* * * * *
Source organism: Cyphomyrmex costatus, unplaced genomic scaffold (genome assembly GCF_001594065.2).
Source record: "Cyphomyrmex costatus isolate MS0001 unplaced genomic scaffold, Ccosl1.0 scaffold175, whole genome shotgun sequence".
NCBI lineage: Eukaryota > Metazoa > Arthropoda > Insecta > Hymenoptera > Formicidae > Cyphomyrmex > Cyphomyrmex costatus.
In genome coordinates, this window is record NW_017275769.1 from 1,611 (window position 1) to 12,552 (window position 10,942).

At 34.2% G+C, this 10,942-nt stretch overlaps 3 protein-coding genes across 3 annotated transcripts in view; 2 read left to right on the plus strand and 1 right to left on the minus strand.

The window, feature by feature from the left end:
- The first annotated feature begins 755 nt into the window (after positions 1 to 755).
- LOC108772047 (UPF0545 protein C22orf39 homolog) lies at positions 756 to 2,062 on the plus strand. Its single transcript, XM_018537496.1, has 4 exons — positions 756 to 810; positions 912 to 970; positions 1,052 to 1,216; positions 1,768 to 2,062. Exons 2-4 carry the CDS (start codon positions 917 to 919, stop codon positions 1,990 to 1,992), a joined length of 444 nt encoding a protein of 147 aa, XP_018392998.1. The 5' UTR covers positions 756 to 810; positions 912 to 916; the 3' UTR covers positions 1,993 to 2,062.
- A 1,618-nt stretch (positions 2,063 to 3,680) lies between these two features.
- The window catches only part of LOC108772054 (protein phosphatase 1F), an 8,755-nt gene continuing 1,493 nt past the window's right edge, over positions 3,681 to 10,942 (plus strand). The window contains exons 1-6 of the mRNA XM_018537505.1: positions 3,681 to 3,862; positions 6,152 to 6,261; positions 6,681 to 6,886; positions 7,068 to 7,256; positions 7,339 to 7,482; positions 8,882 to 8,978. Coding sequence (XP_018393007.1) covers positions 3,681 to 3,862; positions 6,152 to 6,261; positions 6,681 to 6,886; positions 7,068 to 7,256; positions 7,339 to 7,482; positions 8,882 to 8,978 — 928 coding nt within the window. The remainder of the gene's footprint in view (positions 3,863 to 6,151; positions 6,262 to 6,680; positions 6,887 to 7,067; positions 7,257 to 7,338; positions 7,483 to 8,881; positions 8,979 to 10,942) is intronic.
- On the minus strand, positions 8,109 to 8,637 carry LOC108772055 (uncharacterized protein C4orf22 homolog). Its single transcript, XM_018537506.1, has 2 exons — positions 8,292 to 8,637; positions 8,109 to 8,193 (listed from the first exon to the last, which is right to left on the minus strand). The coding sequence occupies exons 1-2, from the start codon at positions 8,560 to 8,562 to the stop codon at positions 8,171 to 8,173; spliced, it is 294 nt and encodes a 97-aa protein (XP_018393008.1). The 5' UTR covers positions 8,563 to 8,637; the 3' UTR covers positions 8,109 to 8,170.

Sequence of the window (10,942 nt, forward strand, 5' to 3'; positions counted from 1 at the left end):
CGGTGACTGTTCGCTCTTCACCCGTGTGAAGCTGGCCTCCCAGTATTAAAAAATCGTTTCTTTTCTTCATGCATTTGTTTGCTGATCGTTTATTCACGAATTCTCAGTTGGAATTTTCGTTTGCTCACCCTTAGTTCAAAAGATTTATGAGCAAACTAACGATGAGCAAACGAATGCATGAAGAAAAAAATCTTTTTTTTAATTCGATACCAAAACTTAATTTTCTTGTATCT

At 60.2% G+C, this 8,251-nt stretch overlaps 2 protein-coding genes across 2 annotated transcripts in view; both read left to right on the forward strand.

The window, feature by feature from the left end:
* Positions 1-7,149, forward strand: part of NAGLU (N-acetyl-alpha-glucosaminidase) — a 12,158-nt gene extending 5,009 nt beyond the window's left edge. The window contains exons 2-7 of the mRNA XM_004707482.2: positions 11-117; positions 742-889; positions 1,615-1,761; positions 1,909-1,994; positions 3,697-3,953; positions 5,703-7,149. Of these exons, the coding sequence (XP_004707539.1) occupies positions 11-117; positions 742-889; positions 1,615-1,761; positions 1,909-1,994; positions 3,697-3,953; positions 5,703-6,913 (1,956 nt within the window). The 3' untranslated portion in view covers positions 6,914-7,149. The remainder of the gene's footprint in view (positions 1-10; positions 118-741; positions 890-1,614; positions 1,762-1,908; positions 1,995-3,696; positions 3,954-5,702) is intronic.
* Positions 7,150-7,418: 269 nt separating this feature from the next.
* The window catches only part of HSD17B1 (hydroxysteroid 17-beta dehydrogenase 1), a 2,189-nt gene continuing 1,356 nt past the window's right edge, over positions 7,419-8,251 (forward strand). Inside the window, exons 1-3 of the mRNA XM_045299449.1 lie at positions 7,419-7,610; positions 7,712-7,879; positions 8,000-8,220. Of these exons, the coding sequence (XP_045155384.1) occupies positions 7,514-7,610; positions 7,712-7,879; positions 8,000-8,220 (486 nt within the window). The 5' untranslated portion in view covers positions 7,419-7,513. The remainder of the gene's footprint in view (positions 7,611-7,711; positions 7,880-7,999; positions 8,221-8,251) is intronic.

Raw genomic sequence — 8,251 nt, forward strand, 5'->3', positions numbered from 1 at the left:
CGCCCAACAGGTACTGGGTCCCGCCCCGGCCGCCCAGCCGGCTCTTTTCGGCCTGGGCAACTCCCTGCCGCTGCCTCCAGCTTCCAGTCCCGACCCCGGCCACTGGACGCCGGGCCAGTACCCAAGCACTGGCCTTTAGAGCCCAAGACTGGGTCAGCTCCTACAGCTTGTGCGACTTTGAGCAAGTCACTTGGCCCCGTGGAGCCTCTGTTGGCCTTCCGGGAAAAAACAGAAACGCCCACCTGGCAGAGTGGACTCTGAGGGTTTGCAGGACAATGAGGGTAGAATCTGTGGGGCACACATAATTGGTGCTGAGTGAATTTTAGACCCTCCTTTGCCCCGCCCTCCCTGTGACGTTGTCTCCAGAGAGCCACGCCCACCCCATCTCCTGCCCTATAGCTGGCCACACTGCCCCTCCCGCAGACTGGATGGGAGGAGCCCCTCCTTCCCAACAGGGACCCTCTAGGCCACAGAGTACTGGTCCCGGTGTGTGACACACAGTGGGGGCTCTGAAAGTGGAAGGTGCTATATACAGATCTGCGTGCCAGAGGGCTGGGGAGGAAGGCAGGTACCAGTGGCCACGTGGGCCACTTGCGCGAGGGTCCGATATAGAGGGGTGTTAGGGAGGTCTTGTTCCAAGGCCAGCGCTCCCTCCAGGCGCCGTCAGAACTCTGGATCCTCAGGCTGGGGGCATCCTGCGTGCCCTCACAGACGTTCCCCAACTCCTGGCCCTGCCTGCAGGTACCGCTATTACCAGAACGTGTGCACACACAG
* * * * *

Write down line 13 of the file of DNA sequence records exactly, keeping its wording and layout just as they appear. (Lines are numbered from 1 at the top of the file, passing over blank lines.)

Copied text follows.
CGGTGACTGTTCGCTCTTCACCCGTGTGAAGCTGGCCTCCCAGTATTAAAAAATCGTTTCTTTTCTTCATGCATTTGTTTGCTGATCGTTTATTCACGAATTCTCAGTTGGAATTTTCGTTTGCTCACCCTTAGTTCAAAAGATTTATGAGCAAACTAACGATGAGCAAACGAATGCATGAAGAAAAAAATCTTTTTTTTAATTCGATACCAAAACTTAATTTTCTTGTATCT